Mike Merrill: Hi, I’m Mike Merrill. And I’m here with Kenning partner, Mark. Ledden.
Mark Ledden: Mike. Good to talk to you today.
Mike: Today we’re talking about four steps for changing problematic behaviors. Do you want to describe what you mean by problematic behaviors?
Mark: Yeah, we’ve all got these, right. You can call it a habit. You could call it a reflexive tendency, but there are moments when we find ourselves acting in a way that we know rationally is not helpful to us. And probably people have told us that, you could be more effective or have more impact if this behavior was somewhat different. And yet it is very hard to break that habit.
So, I’m going to call these persistent patterns. There’s lots of different ways that if you’re coaching, you’re going to try to help people break a persistent pattern. One of the particular things that we run into with some frequency is a person who acts in one way in a certain context, but acts differently in a different context. And they would actually be better off if they acted the way they do over here in this other place. But for some reason they just can’t.
So it’s a funny situation because it’s not like you’re asking them to do something they don’t know how to do. They do it all the time! But they just cannot, for some reason, seem to act in that way, in this different spot where doing that thing they do elsewhere would really serve them.
Mike: Do you have an example of this?
Mark: Sure. In fact, I want to talk a little more about a particular person I worked with. Let’s call them Ishan–who is very assertive, very clear about what he thinks. Very good leader with his teams, with his peers, and yet consistently receives feedback from a CIO that you need to be more assertive. “You’re disappearing in the steering committee meetings, and we need you to bring more of your insight and to be a little more provocative there.”
Now, this was consistent with feedback that he had heard in many, many cases that especially when he was in high-stakes situations or stakes where there was a lot of situational authority or hierarchy, he tended to be very reserved. So, you know, the question for Ishan is why can’t team-room Ishan be the person who shows up for these steering committees? And he rationally knew that’s what he was being asked to do. And yet over a number of years had really struggled to make that change.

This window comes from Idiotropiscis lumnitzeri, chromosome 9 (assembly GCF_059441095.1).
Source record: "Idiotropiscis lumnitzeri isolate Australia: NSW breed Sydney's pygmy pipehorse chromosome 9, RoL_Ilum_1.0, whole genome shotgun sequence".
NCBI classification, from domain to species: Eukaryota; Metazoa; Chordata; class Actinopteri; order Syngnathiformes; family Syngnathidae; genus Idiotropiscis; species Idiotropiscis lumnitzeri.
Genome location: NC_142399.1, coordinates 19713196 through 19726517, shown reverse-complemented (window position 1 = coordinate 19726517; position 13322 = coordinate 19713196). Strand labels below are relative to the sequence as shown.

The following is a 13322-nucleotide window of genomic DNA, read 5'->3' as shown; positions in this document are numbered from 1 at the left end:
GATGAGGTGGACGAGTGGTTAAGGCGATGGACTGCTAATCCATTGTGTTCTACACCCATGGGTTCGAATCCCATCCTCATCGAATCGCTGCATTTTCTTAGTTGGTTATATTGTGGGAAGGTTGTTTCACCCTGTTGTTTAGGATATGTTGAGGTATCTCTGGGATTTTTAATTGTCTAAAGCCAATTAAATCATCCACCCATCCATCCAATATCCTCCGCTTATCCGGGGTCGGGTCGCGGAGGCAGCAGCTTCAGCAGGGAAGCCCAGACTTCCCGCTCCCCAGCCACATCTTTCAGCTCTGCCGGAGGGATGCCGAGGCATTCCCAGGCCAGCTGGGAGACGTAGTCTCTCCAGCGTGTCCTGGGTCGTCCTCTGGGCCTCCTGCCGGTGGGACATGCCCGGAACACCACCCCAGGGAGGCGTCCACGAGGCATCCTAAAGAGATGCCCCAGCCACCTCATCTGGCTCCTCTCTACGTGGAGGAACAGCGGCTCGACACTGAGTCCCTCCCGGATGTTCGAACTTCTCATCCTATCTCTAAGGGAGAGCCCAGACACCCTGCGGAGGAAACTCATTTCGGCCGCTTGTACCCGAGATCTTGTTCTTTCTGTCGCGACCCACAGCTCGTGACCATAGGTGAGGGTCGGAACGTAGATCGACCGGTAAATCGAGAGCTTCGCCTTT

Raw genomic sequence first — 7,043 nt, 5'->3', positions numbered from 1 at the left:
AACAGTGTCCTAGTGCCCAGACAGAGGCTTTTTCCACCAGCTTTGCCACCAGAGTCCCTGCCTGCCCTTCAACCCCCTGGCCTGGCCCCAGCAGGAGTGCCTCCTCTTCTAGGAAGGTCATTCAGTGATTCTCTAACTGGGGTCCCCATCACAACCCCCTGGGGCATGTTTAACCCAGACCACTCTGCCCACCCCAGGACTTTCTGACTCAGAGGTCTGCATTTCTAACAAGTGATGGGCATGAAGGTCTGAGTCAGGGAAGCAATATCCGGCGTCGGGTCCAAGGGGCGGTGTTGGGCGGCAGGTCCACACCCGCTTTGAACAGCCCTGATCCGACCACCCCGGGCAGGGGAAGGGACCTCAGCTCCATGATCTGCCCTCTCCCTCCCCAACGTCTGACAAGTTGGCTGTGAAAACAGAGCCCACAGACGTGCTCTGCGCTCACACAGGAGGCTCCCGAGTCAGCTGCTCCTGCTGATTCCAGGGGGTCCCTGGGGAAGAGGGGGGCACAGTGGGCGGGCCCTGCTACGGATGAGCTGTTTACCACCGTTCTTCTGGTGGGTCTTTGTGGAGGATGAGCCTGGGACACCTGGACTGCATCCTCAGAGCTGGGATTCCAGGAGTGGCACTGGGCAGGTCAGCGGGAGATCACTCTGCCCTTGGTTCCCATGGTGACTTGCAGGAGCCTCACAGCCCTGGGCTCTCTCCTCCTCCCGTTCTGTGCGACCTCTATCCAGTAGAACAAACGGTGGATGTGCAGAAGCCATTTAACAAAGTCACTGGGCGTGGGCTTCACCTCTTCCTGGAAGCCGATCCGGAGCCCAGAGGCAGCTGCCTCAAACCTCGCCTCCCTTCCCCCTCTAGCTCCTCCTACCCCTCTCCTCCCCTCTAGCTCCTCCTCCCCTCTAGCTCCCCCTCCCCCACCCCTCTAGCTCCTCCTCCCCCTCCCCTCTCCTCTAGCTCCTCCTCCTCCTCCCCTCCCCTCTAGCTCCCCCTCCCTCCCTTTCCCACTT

Mike: And this sounds like a pretty common problem, right? I think I’ve seen this probably even in myself. I get into certain situations, especially when I’m speaking to higher level authorities in a group, and for some reason, some of my confidence subsides.
Mark: Sure. It’s not unnatural, right. There are obvious reasons why you would feel more at risk and why you might show up differently. It can show up the other way as well. I think about another client who I’ve had, a very senior person in an organization who for some reason ended up totally chewing out a much more junior colleague who had screwed up a rental car arrangement.
Now, ultimately that rental car arrangement did not matter much, but my guy who was actually a nice decent person. He found himself just wanting to destroy this junior colleague, even though he’s been told repeatedly that sometimes he is too harsh, that sometimes he seems to take things to a personal level. And yet in that moment, provoked by this rental car screw up for whatever reason, he just could not hold back from blasting this guy, even though he knew that was terrible leadership, that’s what he did.
Mike: When you spoke with Ishan, I assume that your first question was asking him, why do you think you do this?
Mark: Of course. And he said, I don’t know. It feels risky, which is a really funny response, right? Because here’s somebody who’s being told the thing that is creating a ceiling for you is that you’re not showing up more assertively in these very important situations. So obviously that’s the risk, right? The risk is gonna top out his capability to rise by not acting the way he did in these other places, in these important meetings. And yet in his mind, there was something going on that made showing up larger in those steering committee meetings seem risky. What an interesting word: “Seems risky”.